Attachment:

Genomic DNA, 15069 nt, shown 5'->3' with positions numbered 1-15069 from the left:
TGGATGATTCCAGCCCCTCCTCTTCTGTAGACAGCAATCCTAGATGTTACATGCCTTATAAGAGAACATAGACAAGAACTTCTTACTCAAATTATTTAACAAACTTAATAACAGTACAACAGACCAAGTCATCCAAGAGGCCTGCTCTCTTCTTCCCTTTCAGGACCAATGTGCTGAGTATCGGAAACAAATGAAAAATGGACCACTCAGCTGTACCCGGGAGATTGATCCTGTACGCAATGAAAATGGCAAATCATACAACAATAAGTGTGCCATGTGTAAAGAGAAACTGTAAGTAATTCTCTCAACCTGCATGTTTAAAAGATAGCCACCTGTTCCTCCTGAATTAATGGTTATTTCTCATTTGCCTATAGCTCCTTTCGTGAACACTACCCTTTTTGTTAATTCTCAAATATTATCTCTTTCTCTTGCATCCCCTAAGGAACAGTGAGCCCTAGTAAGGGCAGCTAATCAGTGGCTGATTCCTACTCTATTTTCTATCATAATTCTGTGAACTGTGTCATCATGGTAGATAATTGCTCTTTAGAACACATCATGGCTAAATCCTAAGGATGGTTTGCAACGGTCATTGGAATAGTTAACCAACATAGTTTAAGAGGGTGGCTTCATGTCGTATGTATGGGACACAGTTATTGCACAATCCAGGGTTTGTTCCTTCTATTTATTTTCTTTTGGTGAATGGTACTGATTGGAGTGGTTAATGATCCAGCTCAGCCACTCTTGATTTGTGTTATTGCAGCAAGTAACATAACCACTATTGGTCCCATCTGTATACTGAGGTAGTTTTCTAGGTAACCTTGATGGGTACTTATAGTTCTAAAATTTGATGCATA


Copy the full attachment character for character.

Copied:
Genomic DNA, 15069 nt, shown 5'->3' with positions numbered 1-15069 from the left:
TGGATGATTCCAGCCCCTCCTCTTCTGTAGACAGCAATCCTAGATGTTACATGCCTTATAAGAGAACATAGACAAGAACTTCTTACTCAAATTATTTAACAAACTTAATAACAGTACAACAGACCAAGTCATCCAAGAGGCCTGCTCTCTTCTTCCCTTTCAGGACCAATGTGCTGAGTATCGGAAACAAATGAAAAATGGACCACTCAGCTGTACCCGGGAGATTGATCCTGTACGCAATGAAAATGGCAAATCATACAACAATAAGTGTGCCATGTGTAAAGAGAAACTGTAAGTAATTCTCTCAACCTGCATGTTTAAAAGATAGCCACCTGTTCCTCCTGAATTAATGGTTATTTCTCATTTGCCTATAGCTCCTTTCGTGAACACTACCCTTTTTGTTAATTCTCAAATATTATCTCTTTCTCTTGCATCCCCTAAGGAACAGTGAGCCCTAGTAAGGGCAGCTAATCAGTGGCTGATTCCTACTCTATTTTCTATCATAATTCTGTGAACTGTGTCATCATGGTAGATAATTGCTCTTTAGAACACATCATGGCTAAATCCTAAGGATGGTTTGCAACGGTCATTGGAATAGTTAACCAACATAGTTTAAGAGGGTGGCTTCATGTCGTATGTATGGGACACAGTTATTGCACAATCCAGGGTTTGTTCCTTCTATTTATTTTCTTTTGGTGAATGGTACTGATTGGAGTGGTTAATGATCCAGCTCAGCCACTCTTGATTTGTGTTATTGCAGCAAGTAACATAACCACTATTGGTCCCATCTGTATACTGAGGTAGTTTTCTAGGTAACCTTGATGGGTACTTATAGTTCTAAAATTTGATGCATA